How To Manage Adhd In Children Without Medications

  • Nayla Nader Masters Public Health - Health Management, Public Health, American University of Beirut

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Introduction

Natural remedies and lifestyle changes are the alternative solutions to medication use for attention-deficit/hyperactivity disorder (ADHD) management, a condition that affects 129 million children and adolescents worldwide.1 

While medications are commonly prescribed to manage symptoms, other alternative approaches are available:1

  • Establishing a routine
  • Following healthy diets
  • Adequate sleep
  • Exercise
  • Limiting screen time
  • Mindfulness and meditation
  • Parent training
  • Cognitive behaviour therapy (CBT)
  • Social skills training
  • Neurofeedback

Whether you are an individual with ADHD, a parent, or a caregiver, this article is for you. It provides a comprehensive approach to managing ADHD without medications, offering practical tips and actionable steps. Continue reading to learn how to naturally treat ADHD using holistic, evidence-based practices.

Is it possible to treat ADHD without medication?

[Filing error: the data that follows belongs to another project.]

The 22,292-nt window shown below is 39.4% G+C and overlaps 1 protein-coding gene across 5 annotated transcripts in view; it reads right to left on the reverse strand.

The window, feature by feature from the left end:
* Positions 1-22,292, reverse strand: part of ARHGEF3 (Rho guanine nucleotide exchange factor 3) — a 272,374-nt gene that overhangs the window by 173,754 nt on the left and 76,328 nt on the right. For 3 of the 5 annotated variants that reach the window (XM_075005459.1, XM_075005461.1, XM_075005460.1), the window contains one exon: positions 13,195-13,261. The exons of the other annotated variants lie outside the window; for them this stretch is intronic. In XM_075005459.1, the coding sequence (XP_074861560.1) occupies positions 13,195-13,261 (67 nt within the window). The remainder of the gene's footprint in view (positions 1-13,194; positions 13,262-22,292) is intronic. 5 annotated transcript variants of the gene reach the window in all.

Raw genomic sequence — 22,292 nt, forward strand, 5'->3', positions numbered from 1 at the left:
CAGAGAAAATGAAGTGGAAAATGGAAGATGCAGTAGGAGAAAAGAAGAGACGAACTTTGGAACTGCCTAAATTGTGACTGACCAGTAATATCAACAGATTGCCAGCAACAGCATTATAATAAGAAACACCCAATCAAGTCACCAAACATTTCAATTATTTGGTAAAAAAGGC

ADHD is one of the most diagnosed mental health conditions in children. It is a lifelong condition that significantly influences various aspects of one’s daily life. While medications are commonly prescribed to regulate symptoms, a growing body of literature shows the effectiveness of using alternative approaches in supporting individuals managing ADHD.2

Living with ADHD can present unique challenges by affecting one’s attention, impulse control, and hyperactivity. ADHD management requires a multifaceted treatment approach, using different strategies to best manage symptoms. All guidelines recommend offering patients with an ADHD diagnosis, psychosocial treatments, and psychoeducation (behaviour therapy, group therapy, education) as a cornerstone of ADHD management. Depending on the age of the patient, alternative treatment options should always be offered, either alone or in combination with medications.2

Lifestyle modifications 

Lifestyle modifications are fundamental components of a holistic approach to managing ADHD without resorting to medications. Establishing consistent routines, ensuring sufficient sleep, following healthy eating habits, exercising regularly, and practising mindfulness are all integral elements of a solid ADHD management plan.    

Establishing a routine